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UK retail sales slump after April showers dampen spending

Lauretta Roberts
24 May 2024

Retail spending slumped by more than expected last month as shoppers were deterred by rainy weather, according to new official figures.

The amount of items bought across the UK fell by 2.3% in April, following a fall of 0.2% in March, the Office for National Statistics (ONS) said. March’s data has been revised down from a previous estimate of 0.0%. Some economists had been expecting a softer decline of 0.6% for the month.

The volume of sales fell across most sectors, with clothing retailers, sports equipment, games and toys stores, and furniture stores particularly dampened by poor weather reducing shopping trips.

The UK experienced storms and heavy rainfall during April, with several flood warnings issued across the country.

Across non-food shops, which the ONS says includes clothing and household stores, sales volumes tumbled by 4.1% in April. This was the joint steepest fall since January 2021.

Department stores and online retailers were among the few industries to see sales improve last month.

The value of sales also dropped sharply, according to the latest data, meaning price rises and more expensive purchases were not enough to boost the amount of cash retailers generated.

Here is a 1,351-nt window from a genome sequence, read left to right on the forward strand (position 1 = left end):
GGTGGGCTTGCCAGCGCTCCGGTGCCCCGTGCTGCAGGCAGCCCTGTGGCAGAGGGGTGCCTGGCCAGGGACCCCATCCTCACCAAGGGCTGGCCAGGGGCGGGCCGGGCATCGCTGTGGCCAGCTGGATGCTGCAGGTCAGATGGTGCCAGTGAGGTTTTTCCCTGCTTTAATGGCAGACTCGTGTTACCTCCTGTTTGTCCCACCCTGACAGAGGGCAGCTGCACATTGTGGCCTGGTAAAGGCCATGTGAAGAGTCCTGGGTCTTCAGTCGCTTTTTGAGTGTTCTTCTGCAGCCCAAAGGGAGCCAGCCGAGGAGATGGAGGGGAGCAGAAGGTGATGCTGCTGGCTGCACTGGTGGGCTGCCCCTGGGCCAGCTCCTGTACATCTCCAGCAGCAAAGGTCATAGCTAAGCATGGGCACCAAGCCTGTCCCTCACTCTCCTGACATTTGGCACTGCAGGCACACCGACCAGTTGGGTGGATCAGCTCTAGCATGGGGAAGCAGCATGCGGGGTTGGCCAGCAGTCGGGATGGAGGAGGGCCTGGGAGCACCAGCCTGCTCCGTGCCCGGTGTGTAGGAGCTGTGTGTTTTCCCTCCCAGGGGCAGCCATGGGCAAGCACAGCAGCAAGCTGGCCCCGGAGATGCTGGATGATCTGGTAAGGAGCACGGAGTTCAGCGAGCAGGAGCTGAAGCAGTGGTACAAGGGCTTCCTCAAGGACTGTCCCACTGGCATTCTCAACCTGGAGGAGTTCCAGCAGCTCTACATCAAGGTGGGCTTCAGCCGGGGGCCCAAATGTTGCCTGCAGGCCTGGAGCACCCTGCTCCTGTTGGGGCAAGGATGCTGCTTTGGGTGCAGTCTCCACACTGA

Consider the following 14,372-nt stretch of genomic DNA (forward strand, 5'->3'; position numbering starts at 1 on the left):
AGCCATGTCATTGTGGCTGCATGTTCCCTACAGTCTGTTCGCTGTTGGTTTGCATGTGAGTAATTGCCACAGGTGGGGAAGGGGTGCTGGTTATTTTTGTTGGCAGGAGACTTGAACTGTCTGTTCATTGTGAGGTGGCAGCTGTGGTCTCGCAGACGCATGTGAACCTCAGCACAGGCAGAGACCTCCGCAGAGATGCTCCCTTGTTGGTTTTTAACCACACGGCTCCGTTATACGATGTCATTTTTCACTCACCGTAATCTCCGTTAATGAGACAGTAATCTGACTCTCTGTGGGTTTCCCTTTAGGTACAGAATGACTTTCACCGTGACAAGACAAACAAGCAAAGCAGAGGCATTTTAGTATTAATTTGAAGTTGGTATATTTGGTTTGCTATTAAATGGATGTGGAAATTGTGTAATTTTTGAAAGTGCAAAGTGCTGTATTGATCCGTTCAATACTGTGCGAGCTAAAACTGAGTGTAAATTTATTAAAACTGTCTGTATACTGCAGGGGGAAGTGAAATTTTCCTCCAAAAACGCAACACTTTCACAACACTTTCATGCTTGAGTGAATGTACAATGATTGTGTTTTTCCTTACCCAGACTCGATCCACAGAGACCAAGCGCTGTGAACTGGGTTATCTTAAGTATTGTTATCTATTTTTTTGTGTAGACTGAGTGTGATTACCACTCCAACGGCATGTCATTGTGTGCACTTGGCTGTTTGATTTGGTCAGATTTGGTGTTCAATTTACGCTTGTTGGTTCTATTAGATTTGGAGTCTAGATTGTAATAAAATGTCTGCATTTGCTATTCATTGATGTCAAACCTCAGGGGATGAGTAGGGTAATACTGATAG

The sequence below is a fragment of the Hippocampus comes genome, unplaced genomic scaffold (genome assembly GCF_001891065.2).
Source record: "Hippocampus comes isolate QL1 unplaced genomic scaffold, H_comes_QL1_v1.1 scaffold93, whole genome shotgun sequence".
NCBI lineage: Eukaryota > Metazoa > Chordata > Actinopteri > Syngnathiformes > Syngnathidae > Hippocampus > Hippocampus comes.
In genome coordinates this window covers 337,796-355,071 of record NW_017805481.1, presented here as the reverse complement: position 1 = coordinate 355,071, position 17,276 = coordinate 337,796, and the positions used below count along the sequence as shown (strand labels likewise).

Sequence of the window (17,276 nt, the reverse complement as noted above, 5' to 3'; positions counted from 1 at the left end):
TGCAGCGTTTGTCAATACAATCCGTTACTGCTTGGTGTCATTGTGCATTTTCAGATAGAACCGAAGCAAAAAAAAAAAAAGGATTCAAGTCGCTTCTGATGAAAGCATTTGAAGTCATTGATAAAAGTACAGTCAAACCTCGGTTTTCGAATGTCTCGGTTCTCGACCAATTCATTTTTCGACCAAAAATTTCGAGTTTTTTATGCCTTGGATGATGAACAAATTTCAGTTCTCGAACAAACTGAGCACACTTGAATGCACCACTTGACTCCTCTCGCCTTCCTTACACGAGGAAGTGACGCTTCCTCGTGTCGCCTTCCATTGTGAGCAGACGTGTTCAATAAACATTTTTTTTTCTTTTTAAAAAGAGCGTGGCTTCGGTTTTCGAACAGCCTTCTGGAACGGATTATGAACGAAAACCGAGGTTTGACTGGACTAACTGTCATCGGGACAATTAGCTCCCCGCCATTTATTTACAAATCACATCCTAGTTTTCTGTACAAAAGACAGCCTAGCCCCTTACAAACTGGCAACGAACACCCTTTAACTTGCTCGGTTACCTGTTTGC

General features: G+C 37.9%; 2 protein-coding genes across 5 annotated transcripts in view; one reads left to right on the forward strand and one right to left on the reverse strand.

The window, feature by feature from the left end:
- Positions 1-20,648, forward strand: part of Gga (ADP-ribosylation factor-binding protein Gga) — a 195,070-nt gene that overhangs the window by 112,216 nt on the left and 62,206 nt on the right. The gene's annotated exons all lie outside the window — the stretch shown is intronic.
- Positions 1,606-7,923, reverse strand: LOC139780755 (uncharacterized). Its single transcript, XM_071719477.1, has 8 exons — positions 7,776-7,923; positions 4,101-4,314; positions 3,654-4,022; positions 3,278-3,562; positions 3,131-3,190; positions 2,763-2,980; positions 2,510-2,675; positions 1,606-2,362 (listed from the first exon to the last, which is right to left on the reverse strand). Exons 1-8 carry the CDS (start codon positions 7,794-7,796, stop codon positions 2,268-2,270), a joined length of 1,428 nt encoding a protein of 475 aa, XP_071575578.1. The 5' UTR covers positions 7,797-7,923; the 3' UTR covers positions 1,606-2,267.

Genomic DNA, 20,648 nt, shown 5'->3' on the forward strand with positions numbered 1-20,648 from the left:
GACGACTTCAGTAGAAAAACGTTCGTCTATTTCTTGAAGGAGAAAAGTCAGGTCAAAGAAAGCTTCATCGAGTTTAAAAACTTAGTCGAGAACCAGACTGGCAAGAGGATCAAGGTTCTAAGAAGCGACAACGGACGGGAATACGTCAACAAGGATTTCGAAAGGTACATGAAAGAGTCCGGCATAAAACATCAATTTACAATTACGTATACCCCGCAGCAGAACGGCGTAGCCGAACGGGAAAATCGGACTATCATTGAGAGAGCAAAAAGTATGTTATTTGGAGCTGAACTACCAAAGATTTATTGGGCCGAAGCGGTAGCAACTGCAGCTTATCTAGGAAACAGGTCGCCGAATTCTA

Analyst reaction

Deloitte Head of Retail Oliver Vernon-Harcourt

“April’s retail sales were more disappointing than expected, once again being dampened by wet weather, deterring shoppers from the high street and impacting the sale of seasonal items. Though consumer confidence continues to rise, many remain apprehensive and are not yet loosening their purse strings, especially on non-essential items and goods such as clothing and footwear.

“Consumers are focused on value, with the likes of own-label food remaining resilient. Overall, this is a clear sign that, despite inflation easing, retailers’ road to recovery will require them to continue to invest into product ranges that target consumers of all budgets.

“Summer is on the horizon, and with major sporting and entertainment events in the calendar, and the prospect of improved economic conditions to come, we would expect that this optimism filters through into increased spending and a more stable retail sector.”

Wealth Club Manager of the Quality Shares Portfolio Charlie Huggins

"Retail sales volumes came in much worse than expected in April. Wet and dull weather looks to be the major culprit causing consumers to hunker down, rather than venture out to the High Street.

"However, I'm not sure the finger can be pointed entirely at the weather Gods. Although online sales held up better than those in stores, they still fell by 1.2%. And there were declines across nearly every category, including food and fuel.

"While we should be careful not to over-interpret these weather-impacted figures, they do indicate that the UK consumer isn't out of the woods. Inflation may have moderated, but prices of most goods and services remain much higher than a couple of years ago. This continues to instill a sense of caution in consumer behaviour.

"With a looming general election likely to add to the uncertainty, retailers could be in for a tricky few months."

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